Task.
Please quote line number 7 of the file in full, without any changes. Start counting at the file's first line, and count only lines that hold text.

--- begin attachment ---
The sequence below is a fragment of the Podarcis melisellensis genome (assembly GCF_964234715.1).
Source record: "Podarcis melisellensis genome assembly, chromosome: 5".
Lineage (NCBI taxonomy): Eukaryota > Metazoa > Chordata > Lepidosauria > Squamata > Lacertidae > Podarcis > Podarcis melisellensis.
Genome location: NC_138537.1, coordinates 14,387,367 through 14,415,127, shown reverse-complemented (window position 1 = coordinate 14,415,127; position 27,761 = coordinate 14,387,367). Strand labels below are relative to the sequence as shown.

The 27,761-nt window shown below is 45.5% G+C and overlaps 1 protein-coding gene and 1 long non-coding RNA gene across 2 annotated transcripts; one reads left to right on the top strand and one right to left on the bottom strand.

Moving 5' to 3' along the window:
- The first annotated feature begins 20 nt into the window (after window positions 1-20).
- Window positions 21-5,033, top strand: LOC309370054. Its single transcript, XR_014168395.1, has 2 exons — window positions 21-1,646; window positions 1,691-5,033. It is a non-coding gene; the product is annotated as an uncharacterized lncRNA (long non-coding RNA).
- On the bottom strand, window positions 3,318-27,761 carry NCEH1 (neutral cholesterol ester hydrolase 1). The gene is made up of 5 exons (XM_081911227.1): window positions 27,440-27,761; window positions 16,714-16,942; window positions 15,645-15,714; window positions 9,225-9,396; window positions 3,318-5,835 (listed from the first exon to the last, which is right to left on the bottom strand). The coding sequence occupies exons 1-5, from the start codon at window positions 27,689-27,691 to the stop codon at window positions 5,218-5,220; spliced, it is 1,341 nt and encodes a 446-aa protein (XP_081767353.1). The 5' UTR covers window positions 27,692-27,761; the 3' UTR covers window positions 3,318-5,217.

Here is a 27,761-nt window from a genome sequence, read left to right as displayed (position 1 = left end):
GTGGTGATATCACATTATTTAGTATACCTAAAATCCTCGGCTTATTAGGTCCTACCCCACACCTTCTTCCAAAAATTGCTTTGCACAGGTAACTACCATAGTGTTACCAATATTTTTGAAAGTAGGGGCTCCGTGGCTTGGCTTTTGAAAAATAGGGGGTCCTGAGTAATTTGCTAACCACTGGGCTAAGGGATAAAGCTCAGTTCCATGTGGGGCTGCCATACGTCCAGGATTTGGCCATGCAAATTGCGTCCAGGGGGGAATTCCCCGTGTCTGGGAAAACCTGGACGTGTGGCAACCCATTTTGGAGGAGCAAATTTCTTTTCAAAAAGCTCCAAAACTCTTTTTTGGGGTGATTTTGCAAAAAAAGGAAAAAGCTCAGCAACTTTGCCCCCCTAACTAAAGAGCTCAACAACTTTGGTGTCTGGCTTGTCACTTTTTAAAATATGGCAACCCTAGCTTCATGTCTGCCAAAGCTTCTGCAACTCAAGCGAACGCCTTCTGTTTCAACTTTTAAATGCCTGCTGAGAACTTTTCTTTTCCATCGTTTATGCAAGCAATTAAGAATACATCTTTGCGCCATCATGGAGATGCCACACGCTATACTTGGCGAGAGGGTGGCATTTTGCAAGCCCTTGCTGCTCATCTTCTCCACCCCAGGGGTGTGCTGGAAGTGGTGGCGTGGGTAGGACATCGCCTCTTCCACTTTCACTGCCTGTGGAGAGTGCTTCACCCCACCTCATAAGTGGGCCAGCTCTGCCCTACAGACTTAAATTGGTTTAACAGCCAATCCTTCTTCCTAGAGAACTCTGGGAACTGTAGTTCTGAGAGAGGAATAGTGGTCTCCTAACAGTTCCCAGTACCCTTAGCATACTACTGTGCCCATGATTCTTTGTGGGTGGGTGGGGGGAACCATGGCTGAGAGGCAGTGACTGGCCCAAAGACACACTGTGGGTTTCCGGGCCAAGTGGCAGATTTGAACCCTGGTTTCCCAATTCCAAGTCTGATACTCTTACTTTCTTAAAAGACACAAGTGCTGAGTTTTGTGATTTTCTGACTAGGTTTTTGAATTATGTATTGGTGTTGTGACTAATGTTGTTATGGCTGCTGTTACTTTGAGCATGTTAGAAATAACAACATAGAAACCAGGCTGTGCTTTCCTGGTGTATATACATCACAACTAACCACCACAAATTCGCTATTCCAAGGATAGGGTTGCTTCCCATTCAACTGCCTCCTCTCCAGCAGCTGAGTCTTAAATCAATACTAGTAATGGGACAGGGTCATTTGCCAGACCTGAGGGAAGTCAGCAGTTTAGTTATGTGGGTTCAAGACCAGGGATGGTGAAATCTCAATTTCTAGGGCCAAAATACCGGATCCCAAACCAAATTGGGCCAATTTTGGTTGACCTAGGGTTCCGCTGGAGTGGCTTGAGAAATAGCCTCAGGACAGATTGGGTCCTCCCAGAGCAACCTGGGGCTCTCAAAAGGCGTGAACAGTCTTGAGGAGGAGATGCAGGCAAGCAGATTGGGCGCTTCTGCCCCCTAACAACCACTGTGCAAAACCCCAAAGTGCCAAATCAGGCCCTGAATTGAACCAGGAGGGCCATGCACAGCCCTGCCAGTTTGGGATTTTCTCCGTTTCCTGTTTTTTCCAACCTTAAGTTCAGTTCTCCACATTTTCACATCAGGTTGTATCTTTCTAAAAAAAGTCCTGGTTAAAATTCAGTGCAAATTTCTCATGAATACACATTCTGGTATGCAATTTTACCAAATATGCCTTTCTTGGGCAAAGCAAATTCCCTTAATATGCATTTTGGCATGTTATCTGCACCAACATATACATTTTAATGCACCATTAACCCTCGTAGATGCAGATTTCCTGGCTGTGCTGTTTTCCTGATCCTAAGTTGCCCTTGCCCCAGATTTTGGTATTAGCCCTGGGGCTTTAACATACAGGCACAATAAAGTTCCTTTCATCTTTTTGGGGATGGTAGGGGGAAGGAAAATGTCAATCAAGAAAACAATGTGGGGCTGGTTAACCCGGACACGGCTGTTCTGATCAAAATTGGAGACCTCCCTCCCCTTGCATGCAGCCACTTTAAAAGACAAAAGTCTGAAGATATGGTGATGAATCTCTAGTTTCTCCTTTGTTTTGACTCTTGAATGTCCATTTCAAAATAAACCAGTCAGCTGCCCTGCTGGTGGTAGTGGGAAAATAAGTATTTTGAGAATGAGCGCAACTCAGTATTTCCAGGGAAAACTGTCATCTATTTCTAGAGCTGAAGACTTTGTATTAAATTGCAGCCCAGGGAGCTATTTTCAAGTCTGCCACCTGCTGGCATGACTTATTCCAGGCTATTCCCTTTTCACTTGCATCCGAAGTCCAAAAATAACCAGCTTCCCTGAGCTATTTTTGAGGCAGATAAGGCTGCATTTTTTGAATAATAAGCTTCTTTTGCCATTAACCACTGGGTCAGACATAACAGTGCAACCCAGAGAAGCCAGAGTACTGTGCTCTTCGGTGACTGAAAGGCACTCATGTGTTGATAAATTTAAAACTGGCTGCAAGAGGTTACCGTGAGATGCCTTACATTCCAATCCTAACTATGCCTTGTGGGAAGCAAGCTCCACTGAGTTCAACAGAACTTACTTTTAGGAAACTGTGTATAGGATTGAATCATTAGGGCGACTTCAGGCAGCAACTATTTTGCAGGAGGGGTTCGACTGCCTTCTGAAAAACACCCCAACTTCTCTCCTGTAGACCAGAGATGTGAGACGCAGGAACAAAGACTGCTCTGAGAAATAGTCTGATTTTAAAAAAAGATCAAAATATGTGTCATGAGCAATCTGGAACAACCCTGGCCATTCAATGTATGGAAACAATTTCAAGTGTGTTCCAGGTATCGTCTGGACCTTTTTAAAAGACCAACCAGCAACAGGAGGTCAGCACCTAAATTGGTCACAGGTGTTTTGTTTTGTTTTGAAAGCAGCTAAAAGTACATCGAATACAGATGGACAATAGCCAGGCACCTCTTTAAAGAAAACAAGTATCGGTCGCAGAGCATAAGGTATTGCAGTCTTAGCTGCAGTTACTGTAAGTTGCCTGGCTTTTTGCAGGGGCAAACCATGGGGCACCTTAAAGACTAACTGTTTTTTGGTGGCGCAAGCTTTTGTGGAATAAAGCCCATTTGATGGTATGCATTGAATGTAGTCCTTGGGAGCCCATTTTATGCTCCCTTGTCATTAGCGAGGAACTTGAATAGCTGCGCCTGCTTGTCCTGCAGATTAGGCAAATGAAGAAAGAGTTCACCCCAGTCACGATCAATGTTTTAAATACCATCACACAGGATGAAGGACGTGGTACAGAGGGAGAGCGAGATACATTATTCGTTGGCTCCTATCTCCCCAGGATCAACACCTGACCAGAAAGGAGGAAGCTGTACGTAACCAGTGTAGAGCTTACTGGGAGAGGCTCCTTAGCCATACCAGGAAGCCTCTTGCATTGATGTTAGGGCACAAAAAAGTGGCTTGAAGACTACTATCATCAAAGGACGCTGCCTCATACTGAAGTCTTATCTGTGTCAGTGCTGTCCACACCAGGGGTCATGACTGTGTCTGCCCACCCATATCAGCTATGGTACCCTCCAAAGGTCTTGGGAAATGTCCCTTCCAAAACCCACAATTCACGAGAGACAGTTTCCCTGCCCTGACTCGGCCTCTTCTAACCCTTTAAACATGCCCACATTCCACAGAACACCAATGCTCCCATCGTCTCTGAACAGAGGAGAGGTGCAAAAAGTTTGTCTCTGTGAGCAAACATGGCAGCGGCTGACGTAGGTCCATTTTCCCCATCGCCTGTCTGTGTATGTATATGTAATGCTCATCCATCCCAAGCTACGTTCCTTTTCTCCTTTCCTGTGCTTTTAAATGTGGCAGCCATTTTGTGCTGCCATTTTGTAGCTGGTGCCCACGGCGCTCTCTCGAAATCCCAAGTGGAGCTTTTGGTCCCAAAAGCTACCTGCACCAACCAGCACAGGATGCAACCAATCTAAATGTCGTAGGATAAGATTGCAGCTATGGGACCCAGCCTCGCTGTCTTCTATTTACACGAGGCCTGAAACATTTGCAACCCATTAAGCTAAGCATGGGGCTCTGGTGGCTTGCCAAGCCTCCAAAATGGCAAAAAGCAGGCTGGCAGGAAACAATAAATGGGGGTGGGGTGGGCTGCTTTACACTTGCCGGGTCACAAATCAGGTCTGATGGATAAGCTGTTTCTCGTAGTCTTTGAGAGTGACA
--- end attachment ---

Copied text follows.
- The first annotated feature begins 20 nt into the window (after window positions 1-20).